The July Report on Progress, by Florent Meyniel, Ph.D., explores the Bayesian concept of the brain, a mathematical theory to neuroscience.
According to the article, Bayesian concepts are appealing to many researchers in fundamental and applied research, including neuroscience. Bayesian tools, part of probability theory, are useful whenever quantitative analysis is needed, such as in statistics, data mining, or forecasting. However, Bayesian concepts have much further reaching implications in neuroscience. They are essential to the way we think about the brain.
“Several aspects of Bayes’ rule are noteworthy. First, it is extremely general – H (hypothesis) and D (data) may be any sort of variables as long as they can be assigned a probability. Second, Bayes’ rule is quantitative: the posterior probability on the left hand side accepts only one value that depends on the terms in the right hand side. This means that Bayes’ rule offers a unique way to combine uncertain quantities such as current evidence and prior knowledge in order to estimate the likelihood of a conclusion. In that sense, Bayes’ rule is normative: any other estimate is an over- or under-estimation of the likelihood of the conclusion. This normative nature of Bayes’ rule can be seen as an extension of classical logic. With classical logic, one can derive the validity of a conclusion, which is either true or false from premises that are known for sure. With Bayes’ rule, one can derive the likelihood of a conclusion, which varies on a continuum, from premises that suffer from uncertainty. “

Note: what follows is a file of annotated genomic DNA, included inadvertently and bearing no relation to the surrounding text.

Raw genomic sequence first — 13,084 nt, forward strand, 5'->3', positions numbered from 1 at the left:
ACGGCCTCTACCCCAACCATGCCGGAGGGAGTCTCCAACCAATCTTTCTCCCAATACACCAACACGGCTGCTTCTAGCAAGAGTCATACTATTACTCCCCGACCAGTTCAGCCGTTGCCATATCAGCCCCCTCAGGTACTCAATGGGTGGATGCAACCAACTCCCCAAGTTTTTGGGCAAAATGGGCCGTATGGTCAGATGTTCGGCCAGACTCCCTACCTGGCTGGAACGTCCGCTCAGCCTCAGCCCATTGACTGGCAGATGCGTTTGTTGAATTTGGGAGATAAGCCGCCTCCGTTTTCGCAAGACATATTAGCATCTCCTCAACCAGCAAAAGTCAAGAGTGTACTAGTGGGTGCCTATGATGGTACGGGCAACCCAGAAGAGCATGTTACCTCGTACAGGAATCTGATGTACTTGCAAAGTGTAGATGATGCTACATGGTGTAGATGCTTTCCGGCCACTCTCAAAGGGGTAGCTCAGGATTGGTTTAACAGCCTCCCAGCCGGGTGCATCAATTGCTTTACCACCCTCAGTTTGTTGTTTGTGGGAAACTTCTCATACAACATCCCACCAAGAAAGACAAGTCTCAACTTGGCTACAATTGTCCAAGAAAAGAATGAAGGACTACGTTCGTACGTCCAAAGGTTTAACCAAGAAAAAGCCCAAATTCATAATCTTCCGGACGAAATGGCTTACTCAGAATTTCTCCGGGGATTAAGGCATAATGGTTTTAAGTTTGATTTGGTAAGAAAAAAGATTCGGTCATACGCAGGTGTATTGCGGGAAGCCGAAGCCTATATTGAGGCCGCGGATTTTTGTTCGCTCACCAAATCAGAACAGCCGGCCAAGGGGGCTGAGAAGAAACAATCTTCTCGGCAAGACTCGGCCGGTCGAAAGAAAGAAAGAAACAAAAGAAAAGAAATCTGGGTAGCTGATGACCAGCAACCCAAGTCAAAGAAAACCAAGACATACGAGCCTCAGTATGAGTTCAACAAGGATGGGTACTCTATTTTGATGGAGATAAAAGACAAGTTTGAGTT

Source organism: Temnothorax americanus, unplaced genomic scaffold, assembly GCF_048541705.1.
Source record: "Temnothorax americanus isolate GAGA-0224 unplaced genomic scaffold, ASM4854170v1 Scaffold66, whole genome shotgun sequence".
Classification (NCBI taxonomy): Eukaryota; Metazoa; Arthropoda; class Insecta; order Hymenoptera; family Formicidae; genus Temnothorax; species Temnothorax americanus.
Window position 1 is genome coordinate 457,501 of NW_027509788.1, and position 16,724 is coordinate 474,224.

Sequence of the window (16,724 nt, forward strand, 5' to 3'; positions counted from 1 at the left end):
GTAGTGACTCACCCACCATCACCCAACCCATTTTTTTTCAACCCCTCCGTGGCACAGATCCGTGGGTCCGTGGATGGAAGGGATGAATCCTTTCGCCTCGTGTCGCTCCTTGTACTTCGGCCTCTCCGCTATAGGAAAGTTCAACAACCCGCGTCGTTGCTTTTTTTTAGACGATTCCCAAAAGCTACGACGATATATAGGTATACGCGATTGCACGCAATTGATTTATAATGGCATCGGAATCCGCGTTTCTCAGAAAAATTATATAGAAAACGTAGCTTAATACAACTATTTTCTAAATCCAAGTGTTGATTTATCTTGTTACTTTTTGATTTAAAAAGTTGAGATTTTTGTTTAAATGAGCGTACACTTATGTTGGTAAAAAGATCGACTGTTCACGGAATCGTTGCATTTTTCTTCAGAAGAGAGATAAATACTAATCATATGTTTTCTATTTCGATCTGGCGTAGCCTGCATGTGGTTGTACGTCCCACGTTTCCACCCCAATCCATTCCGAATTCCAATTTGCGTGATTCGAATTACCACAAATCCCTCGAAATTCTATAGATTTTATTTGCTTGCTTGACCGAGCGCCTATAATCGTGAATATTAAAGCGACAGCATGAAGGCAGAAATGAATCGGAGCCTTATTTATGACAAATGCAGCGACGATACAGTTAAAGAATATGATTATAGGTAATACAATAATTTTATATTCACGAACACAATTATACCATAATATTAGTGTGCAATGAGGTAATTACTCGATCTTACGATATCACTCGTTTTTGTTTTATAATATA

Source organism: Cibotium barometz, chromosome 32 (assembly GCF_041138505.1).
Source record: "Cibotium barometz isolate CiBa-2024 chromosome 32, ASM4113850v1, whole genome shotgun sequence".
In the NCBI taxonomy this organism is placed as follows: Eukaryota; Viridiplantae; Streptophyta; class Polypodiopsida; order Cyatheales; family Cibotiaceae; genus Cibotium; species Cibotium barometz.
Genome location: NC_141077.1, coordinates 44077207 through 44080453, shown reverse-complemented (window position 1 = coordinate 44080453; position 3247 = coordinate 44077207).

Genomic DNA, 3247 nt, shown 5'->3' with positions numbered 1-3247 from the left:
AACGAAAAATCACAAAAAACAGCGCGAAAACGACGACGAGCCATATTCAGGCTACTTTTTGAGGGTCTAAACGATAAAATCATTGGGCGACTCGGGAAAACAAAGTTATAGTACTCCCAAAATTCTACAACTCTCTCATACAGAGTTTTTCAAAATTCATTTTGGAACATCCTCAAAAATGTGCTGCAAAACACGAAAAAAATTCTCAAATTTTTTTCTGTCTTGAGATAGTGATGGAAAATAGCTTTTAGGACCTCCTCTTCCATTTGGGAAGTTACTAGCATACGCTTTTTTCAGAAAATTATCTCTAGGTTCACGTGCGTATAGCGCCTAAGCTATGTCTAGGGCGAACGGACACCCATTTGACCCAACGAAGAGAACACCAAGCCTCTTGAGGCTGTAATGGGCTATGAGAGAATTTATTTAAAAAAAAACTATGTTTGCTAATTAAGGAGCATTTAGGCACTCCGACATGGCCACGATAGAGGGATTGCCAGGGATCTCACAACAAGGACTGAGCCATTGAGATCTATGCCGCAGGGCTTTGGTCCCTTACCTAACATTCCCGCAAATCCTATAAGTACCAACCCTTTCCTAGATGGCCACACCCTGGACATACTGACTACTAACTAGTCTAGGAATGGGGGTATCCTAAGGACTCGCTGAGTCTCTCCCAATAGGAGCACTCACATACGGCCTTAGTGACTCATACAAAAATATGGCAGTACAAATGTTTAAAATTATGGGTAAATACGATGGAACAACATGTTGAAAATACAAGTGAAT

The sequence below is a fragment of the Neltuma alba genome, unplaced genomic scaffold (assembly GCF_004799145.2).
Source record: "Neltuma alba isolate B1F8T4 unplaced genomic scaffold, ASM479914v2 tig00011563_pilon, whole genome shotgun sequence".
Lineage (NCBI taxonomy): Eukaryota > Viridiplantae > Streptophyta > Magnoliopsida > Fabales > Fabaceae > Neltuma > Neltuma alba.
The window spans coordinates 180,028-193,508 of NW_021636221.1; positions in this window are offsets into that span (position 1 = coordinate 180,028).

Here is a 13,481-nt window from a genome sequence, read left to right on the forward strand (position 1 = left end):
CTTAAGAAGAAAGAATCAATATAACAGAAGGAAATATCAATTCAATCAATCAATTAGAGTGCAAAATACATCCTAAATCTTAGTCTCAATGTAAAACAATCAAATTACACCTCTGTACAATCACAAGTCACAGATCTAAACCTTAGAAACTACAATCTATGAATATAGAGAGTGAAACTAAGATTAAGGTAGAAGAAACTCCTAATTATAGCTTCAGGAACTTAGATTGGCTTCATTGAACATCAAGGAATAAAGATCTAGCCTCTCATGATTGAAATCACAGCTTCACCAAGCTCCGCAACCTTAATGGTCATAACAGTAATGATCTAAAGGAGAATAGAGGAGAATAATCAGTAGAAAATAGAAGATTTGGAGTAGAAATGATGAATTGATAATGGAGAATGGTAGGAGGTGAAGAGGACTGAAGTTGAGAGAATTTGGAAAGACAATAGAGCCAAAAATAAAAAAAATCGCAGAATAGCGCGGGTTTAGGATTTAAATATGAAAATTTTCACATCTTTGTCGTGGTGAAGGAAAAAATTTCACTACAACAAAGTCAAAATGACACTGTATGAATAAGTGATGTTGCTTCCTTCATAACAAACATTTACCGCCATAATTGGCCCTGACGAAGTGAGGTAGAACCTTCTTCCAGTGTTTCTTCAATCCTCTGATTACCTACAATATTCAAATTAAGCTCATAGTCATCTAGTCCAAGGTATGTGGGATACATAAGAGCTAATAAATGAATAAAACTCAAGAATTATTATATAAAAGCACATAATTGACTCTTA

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– Blayne Jeffries